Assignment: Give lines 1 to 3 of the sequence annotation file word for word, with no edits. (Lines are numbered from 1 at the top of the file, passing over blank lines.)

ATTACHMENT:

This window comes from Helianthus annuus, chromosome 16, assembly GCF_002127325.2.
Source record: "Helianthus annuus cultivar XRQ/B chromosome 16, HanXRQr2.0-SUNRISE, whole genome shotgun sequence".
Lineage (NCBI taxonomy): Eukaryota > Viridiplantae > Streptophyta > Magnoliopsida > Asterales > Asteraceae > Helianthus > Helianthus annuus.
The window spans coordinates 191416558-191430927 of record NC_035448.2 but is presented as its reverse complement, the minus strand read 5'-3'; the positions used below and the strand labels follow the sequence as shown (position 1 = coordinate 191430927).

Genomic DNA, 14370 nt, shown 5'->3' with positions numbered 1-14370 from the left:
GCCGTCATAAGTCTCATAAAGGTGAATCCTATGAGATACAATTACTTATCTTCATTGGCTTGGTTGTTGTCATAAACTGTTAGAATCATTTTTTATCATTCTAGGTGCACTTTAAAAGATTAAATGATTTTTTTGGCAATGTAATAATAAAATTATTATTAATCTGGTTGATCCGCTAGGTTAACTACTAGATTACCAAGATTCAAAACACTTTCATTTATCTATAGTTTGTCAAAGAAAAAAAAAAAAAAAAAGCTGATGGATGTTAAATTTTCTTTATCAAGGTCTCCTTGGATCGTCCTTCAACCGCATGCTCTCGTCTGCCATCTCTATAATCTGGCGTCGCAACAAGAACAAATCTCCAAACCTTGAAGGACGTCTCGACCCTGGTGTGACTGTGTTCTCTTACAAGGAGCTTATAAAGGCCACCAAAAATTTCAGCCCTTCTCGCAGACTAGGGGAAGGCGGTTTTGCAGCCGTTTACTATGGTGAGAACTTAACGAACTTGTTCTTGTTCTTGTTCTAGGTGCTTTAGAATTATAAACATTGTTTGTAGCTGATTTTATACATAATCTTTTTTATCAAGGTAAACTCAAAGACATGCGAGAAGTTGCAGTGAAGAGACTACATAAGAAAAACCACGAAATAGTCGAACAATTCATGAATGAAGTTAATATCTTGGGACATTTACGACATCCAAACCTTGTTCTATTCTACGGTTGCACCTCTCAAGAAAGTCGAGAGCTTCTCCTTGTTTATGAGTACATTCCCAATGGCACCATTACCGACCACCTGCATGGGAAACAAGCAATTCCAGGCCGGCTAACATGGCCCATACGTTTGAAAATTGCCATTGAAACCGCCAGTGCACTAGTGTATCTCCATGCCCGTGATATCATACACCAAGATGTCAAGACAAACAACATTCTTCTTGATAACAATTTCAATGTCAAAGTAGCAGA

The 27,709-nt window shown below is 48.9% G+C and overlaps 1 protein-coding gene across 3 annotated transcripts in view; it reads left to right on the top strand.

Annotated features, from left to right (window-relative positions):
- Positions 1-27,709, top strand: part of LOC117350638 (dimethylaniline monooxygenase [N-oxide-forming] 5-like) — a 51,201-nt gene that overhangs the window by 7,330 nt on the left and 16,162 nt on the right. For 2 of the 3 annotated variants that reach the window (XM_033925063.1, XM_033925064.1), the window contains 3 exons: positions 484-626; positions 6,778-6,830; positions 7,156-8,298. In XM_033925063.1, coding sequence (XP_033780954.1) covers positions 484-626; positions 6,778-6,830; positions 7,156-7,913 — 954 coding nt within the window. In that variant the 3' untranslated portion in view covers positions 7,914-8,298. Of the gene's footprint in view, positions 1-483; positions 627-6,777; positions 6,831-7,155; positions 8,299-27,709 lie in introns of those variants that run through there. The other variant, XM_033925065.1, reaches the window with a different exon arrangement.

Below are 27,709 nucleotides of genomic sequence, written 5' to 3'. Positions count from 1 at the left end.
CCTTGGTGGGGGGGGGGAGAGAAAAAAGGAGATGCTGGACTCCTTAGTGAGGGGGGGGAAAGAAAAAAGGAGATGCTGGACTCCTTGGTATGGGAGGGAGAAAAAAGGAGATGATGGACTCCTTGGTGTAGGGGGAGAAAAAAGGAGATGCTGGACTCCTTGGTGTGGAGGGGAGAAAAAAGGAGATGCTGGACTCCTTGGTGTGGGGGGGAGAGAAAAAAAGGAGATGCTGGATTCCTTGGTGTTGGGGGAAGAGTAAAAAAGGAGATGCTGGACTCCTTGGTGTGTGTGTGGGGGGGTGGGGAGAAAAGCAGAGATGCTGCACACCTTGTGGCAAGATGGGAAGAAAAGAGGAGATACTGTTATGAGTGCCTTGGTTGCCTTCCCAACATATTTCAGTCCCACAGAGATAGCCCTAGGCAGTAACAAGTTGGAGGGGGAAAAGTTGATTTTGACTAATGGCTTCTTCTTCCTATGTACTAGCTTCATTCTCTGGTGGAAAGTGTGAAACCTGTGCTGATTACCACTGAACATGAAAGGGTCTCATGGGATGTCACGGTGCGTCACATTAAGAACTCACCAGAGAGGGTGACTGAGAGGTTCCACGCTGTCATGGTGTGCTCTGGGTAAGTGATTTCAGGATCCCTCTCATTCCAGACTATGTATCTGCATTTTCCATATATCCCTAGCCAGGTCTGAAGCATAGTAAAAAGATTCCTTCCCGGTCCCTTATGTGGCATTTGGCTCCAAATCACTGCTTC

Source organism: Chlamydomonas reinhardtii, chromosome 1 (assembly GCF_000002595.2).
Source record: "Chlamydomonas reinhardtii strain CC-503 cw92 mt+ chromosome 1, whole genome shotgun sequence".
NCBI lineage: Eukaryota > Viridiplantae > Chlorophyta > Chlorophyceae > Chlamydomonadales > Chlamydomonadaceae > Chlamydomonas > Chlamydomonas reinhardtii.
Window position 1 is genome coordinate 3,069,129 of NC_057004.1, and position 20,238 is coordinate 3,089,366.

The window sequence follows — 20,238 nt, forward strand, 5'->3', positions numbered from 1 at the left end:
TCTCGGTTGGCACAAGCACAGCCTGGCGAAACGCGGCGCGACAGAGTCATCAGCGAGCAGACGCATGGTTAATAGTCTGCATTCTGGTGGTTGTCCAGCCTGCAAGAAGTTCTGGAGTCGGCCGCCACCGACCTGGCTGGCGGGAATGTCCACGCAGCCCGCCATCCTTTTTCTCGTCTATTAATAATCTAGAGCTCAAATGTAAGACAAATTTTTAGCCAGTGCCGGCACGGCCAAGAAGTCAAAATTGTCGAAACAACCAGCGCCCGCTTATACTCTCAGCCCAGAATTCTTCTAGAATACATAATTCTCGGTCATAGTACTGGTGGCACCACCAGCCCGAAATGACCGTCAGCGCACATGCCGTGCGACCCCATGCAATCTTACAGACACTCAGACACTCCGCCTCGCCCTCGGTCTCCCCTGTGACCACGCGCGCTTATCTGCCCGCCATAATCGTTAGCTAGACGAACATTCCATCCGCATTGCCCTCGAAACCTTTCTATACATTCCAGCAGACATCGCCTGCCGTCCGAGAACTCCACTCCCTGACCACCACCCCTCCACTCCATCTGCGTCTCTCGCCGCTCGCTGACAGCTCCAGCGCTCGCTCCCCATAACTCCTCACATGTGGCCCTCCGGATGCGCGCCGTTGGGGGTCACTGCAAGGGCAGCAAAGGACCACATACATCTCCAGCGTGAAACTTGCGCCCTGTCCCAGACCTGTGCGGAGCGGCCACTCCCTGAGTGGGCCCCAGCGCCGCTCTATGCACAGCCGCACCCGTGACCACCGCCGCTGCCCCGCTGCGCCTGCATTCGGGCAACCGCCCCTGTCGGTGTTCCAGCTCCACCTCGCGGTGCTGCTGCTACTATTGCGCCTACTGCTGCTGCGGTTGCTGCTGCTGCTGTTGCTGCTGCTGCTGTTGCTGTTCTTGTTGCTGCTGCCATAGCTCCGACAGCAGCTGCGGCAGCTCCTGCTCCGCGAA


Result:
This window comes from Helianthus annuus, chromosome 16, assembly GCF_002127325.2.
Source record: "Helianthus annuus cultivar XRQ/B chromosome 16, HanXRQr2.0-SUNRISE, whole genome shotgun sequence".
Lineage (NCBI taxonomy): Eukaryota > Viridiplantae > Streptophyta > Magnoliopsida > Asterales > Asteraceae > Helianthus > Helianthus annuus.